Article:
A physical exam combined with a review of your medical history, symptoms, and X-ray imaging are used to confirm a diagnosis of arthritis and identify the affected joints. MRIs can give your doctor a clearer look at your cartilage and other parts of the affected joints.
Your doctor may perform joint aspiration, where a needle is inserted into the joint to extract synovial fluid, a thick liquid between your joints. The results of this test can help rule out other conditions or forms of arthritis.
Your doctor may check for symptoms of psoriasis to determine if you have psoriatic arthritis. Signs of psoriasis often appear on the skin first before joint symptoms begin and include:
- Scaly, itching skin patches
- Nail changes
- Pain and swelling within joints
- Tendon and ligament pain
- Chronic fatigue
- Inflammation of the eyes called uveitis
- Digestive symptoms, such as abdominal pain, bloating, constipation, and diarrhea
- Organ damage from inflammation of the heart, lungs, or kidneys
Blood tests that examine your erythrocyte sedimentation rate and levels of C-reactive protein can help confirm a diagnosis of psoriatic arthritis since these markers are typically elevated with this condition.
You may also have bloodwork that examines your rheumatoid factor to rule out a diagnosis of rheumatoid arthritis, an autoimmune type of arthritis that usually occurs symmetrically on both sides of the body.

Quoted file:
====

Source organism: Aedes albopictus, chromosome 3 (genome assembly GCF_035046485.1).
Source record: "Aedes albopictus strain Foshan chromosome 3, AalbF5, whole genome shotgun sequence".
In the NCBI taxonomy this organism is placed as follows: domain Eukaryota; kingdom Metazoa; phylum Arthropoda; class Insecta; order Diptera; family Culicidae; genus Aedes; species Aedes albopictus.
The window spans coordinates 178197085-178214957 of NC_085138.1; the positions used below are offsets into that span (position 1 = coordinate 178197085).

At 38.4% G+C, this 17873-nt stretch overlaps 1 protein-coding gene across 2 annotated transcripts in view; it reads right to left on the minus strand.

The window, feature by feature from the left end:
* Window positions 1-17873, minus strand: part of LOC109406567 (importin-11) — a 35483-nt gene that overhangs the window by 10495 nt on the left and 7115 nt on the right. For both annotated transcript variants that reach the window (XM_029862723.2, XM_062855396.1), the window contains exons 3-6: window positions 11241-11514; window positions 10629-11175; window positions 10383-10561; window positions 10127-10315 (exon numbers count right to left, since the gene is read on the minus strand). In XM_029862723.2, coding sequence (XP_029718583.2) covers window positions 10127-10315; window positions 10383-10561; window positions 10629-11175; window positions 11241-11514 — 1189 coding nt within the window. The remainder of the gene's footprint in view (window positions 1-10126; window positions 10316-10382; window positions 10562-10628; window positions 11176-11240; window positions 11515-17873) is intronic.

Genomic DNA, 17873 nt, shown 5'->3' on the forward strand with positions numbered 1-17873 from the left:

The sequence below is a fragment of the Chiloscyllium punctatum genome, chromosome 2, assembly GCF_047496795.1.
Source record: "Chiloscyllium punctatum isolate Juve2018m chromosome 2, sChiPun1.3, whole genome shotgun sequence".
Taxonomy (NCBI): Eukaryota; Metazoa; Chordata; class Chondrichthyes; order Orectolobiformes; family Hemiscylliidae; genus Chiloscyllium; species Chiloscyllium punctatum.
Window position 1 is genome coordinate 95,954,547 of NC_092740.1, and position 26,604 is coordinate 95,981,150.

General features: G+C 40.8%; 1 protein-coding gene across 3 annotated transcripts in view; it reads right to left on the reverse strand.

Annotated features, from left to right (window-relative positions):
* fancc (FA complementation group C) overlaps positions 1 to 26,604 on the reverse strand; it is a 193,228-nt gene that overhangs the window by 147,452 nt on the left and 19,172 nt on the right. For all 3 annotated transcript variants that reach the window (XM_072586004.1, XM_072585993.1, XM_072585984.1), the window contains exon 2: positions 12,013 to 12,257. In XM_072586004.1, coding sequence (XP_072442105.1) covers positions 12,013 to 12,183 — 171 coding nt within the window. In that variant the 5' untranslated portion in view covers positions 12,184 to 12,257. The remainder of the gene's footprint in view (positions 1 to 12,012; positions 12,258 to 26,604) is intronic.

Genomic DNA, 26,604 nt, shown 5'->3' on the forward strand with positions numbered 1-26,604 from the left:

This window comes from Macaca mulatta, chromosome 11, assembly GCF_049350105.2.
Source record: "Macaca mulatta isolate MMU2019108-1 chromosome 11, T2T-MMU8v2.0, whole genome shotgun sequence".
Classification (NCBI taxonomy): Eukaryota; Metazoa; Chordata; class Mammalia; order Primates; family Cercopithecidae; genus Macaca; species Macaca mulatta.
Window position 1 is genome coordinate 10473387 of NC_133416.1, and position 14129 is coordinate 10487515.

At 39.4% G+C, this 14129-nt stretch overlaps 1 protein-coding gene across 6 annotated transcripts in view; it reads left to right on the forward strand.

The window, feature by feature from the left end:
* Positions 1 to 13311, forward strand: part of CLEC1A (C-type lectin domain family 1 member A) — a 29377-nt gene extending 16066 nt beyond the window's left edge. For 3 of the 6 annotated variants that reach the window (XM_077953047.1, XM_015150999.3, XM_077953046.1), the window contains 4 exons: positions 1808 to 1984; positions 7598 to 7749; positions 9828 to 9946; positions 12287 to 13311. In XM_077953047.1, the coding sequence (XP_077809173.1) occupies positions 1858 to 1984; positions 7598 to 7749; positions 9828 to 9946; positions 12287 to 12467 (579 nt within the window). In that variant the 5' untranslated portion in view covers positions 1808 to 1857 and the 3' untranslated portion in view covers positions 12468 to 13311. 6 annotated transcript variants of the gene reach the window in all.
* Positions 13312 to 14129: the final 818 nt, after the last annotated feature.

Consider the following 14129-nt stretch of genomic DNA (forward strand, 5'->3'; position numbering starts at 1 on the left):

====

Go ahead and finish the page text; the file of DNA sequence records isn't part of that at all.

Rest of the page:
You may be referred to a rheumatologist, a specialized internal medicine doctor who treats inflammatory conditions of the joints, if you are suspected to have psoriatic arthritis or rheumatoid arthritis.
Symptoms of arthritis can worsen over time if left untreated. If you have been experiencing chronic joint pain, stiffness, decreased mobility, or swelling for more than three months, it is important that you see a doctor to address your symptoms.
Management of your condition is crucial to preventing disease progression and worsening of symptoms, which can significantly impact your ability to move your joints and complete your day-to-day activities.
Psoriatic Arthritis Doctor Discussion Guide
Treatment options for managing your arthritis symptoms include:
- Rest: Resting your arthritic joints by limiting activity and avoiding repetitive movements can help ease pain and inflammation.
- Immobilization: Wearing a hand splint to immobilize the finger joints can reduce pain and inflammation with arthritis of the hands and fingers, especially if it is aggravated by activity.
- Heat: Heat therapy is best used for chronic arthritis to help loosen and relax tight muscles and stiff joints.
- Ice: Applying ice to arthritic joints can help relieve pain and inflammation, especially if swelling is present.
- Medication: Over-the-counter nonsteroidal anti-inflammatory drugs (NSAIDs) like ibuprofen can help with symptoms and pain.
- Topical pain relievers: Over-the-counter creams and ointments, especially those containing capsaicin, an extract derived from chili peppers, can be applied topically to joints to help relieve pain by decreasing the intensity of pain signals sent along nerve pathways.
- Paraffin: Warm paraffin wax application to the hands and fingers can help decrease arthritis pain and joint stiffness.
- Exercises: Stretches and exercises can help ease pain, improve range of motion and joint mobility, and increase strength of the muscles surrounding your joints.
- Prescription medication: Higher-strength medications may be prescribed to reduce pain and inflammation, including disease-modifying antirheumatic drugs (DMARDs) and biologics like TNF-inhibitors if you have psoriatic arthritis.